Pedestrian crossings and crossing points
We maintain all pedestrian crossings in Cheshire East. We are also responsible for putting in new crossings and crossing points.
Report a pedestrian crossing issue
You can report pedestrian crossing issues online.
Report a pedestrian crossing issue
Pedestrian crossing features
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Wait times for lights to change
Sometimes it can take several minutes for the lights to change after you press the button. This does not mean there is a problem.
We design the timings for each set of lights to fit the circumstances of the particular crossing.
Where there is more than one set of traffic to control, we programme the lights to give each set of traffic a turn. So if you press the button just after the pedestrian green man has finished, you will have to wait until each set of traffic has had a green light before there is another turn for pedestrians.
Another reason it can take longer than you expect for the lights to change is that we sometimes set a delay between the end of the traffic green light and the start of the pedestrian green man. We do this to reduce the risk that drivers will still be trying to get through the lights when pedestrians start to cross.
Beeps and signal cones
Tactile spinning cones and beeping signals are provided at signal controlled crossing points to assist partially sighted pedestrians in crossing the road.
Tactile spinning cones are underneath the right hand push button unit at all crossing points within Cheshire East. This cone spins when the green man signal to cross is showing, when you feel it spinning then it is safe to start crossing the road.
Audible beeps are also provided at many of the crossing points within Cheshire East. The beeping sounds when it is safe to start to cross the road. Not all crossing points have a beeping sound. Some crossing points are too close to others. At these locations the beeping sound could cause confusion as the beep may be for a nearby crossing and not the crossing where you are waiting to cross.
We have started to install ‘Smart’ detection at crossing points. This allows you to just hold your hand underneath the right hand push button for a second or two in order to demand the crossing. At some crossings you can also demand the crossing from an app on your phone, just search for the sm@rtcross app.
The waiting time following pressing the button varies from site to site. At crossings the maximum waiting time is set to no more than 30 seconds during the busiest periods of the day. At junctions the pedestrian waiting time can be up to 90 seconds.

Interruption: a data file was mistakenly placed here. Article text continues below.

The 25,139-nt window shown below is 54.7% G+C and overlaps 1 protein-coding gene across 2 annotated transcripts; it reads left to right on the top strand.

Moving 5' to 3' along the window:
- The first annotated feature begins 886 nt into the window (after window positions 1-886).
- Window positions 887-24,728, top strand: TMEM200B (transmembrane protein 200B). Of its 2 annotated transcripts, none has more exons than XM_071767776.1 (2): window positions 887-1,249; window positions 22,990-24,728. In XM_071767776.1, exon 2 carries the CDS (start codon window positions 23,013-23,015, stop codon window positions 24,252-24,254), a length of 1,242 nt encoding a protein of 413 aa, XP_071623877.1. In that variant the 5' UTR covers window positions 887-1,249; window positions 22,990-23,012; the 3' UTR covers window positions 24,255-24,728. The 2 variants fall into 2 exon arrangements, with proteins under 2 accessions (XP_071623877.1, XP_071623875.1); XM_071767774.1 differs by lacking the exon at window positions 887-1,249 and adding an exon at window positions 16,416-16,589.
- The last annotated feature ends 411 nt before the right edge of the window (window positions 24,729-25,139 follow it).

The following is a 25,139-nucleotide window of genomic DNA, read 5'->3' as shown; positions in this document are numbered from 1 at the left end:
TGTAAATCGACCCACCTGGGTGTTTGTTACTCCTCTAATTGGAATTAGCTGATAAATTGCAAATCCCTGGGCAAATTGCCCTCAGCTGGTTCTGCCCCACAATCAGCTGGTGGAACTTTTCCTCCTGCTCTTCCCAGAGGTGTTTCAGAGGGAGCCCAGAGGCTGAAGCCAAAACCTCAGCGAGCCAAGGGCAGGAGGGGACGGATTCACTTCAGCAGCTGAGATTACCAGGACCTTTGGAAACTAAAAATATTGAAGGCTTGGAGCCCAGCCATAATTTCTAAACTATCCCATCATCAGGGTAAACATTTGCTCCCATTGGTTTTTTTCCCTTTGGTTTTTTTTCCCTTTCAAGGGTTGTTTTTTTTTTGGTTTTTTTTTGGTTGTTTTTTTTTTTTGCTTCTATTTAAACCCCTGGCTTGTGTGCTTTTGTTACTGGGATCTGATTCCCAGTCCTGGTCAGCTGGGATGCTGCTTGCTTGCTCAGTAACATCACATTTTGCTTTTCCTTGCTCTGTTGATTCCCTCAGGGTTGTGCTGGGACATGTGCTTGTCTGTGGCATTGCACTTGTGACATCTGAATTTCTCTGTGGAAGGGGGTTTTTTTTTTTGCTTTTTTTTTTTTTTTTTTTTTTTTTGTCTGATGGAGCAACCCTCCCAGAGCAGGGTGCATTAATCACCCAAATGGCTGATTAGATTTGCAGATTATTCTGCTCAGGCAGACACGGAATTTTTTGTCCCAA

The green man time is usually set to 5 or 6 seconds. The green man is only the invitation to start to cross the road. It is not the time allocated to cross the whole of the road. Typically, the green man time is sufficient to allow you (if you were to start to cross as soon as it appears) to get just over half way across the road.
Once the green man goes out there is a period when the traffic and pedestrian signals are all on red. This allows you to cross the rest of the carriageway safely. On some crossing points there are detectors which can extend the ‘all red’ time when the controller sees that you are still crossing.
Tactile surfaces to help people with visual impairments
To help visually impaired people, we're adding tactile surfaces to the pavement at crossings and crossing points. These surfaces have a pattern of small domes. At zebra crossings or crossing with lights, the surface is red. At other crossing points with dropped kerbs or pedestrian refuges, the surface is buff. At crossings with traffic lights, the surface leads you to the push button.
On shared cycle tracks/footways, we use ladder/tramline paving to divide the cycle track and footway.
Types of crossings
Zebra crossings are the simplest type of crossing. They are effective where traffic isn't too busy and where it's easy for people and drivers to see each other.
Puffin crossings have the red/green man display in a box by the button. This means you face towards the oncoming traffic as you look at the display, which is safer than looking across the road to a display on the other side. There's no flashing green man stage. Some puffin crossings have sensors that tell the lights to stay red for cars for longer is someone is crossing slowly or to cancel the crossing request if the pedestrian goes away or crosses before the lights change.
Toucan crossings are like puffin crossings, but are designed for both pedestrians and cyclists. You'll usually see them where cycle paths cross roads.
Pelican crossings have red/green man signs on the far side of the road. We are replacing all our pelican crossing with puffin crossings.
New pedestrian crossings and crossing points
We can look at putting in new pedestrian crossings, crossing points (for example, safety refuges and dropped kerbs) where there's a clear need.
When we get a request for a new pedestrian crossing or crossing point, we consider a number of things. These include:
Where a crossing isn't suitable, we'll see whether there's anything else we can do to help..
Use our online report form to tell us where a new crossing might be needed.
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Page last reviewed: 04 August 2023
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